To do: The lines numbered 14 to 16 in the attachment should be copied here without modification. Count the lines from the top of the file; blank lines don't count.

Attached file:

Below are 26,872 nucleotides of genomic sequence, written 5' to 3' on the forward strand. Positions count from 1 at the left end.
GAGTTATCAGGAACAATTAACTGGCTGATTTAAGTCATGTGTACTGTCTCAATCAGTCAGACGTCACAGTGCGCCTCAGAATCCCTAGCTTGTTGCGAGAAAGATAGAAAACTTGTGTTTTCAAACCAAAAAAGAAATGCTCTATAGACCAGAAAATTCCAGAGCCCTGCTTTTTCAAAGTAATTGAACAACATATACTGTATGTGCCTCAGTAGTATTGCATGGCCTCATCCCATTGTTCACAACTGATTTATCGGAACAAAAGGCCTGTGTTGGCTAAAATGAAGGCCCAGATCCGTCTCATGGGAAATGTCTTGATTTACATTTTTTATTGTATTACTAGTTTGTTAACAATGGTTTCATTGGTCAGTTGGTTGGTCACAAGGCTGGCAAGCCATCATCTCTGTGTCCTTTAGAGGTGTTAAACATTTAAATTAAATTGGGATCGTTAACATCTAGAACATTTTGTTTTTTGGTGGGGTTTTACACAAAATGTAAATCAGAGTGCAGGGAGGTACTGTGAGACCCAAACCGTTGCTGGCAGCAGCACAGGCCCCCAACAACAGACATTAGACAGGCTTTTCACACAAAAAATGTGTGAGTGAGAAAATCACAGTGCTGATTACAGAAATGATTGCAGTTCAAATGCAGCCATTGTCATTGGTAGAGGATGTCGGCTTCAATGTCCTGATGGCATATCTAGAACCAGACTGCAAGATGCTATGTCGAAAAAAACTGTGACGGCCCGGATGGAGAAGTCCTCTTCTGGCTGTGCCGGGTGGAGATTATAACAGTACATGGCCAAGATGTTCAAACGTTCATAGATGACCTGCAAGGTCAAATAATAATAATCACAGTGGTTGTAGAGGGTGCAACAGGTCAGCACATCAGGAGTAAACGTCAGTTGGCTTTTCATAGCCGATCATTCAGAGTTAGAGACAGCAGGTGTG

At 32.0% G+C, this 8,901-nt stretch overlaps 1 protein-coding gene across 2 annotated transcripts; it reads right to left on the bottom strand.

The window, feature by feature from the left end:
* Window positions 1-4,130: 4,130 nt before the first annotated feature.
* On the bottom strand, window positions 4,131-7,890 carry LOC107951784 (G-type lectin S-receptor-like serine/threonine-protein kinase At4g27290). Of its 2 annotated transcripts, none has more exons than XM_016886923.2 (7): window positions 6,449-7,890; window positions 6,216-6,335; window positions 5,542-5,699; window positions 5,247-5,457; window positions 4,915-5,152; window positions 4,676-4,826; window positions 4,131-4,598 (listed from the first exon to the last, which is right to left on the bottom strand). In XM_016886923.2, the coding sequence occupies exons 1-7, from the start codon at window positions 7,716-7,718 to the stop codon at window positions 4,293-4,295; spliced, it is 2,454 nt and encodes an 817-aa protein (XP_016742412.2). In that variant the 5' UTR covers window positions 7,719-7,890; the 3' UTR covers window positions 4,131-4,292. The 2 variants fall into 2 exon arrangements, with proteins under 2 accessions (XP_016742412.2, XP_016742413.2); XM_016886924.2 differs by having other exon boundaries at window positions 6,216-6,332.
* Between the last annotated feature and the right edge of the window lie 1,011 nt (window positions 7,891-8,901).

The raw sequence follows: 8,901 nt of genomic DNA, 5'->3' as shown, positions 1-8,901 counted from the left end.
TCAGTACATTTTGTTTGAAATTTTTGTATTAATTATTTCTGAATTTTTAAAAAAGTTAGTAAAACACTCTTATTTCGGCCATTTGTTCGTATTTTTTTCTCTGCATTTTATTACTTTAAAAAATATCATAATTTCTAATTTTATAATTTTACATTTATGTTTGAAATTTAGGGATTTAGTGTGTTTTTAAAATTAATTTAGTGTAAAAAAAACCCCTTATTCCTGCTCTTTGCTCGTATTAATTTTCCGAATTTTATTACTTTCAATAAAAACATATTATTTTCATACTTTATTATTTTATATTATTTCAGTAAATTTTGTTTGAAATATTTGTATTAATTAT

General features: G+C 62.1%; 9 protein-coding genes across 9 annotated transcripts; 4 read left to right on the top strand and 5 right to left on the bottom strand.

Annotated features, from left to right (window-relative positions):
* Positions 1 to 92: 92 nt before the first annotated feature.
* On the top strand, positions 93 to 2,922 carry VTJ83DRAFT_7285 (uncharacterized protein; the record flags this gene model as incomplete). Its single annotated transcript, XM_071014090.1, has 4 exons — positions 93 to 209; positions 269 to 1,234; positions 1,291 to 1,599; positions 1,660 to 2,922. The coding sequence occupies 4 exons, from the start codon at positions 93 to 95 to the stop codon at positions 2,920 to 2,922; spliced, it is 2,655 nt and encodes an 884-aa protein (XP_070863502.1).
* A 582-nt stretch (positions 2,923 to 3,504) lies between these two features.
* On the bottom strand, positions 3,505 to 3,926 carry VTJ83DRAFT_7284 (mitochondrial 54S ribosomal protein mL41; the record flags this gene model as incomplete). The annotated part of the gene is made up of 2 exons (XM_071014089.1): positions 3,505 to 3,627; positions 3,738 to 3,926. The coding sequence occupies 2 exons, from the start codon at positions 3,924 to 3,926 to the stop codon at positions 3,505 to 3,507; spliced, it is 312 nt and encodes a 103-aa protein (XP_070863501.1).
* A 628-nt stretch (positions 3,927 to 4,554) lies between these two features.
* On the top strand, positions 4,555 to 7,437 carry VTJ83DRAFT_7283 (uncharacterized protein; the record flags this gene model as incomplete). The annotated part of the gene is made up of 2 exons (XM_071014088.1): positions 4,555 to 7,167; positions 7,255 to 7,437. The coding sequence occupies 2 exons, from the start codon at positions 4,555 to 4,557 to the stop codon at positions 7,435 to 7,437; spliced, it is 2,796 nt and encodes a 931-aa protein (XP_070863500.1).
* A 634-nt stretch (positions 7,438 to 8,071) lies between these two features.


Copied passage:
* A 582-nt stretch (positions 2,923 to 3,504) lies between these two features.
* On the bottom strand, positions 3,505 to 3,926 carry VTJ83DRAFT_7284 (mitochondrial 54S ribosomal protein mL41; the record flags this gene model as incomplete). The annotated part of the gene is made up of 2 exons (XM_071014089.1): positions 3,505 to 3,627; positions 3,738 to 3,926. The coding sequence occupies 2 exons, from the start codon at positions 3,924 to 3,926 to the stop codon at positions 3,505 to 3,507; spliced, it is 312 nt and encodes a 103-aa protein (XP_070863501.1).
* A 628-nt stretch (positions 3,927 to 4,554) lies between these two features.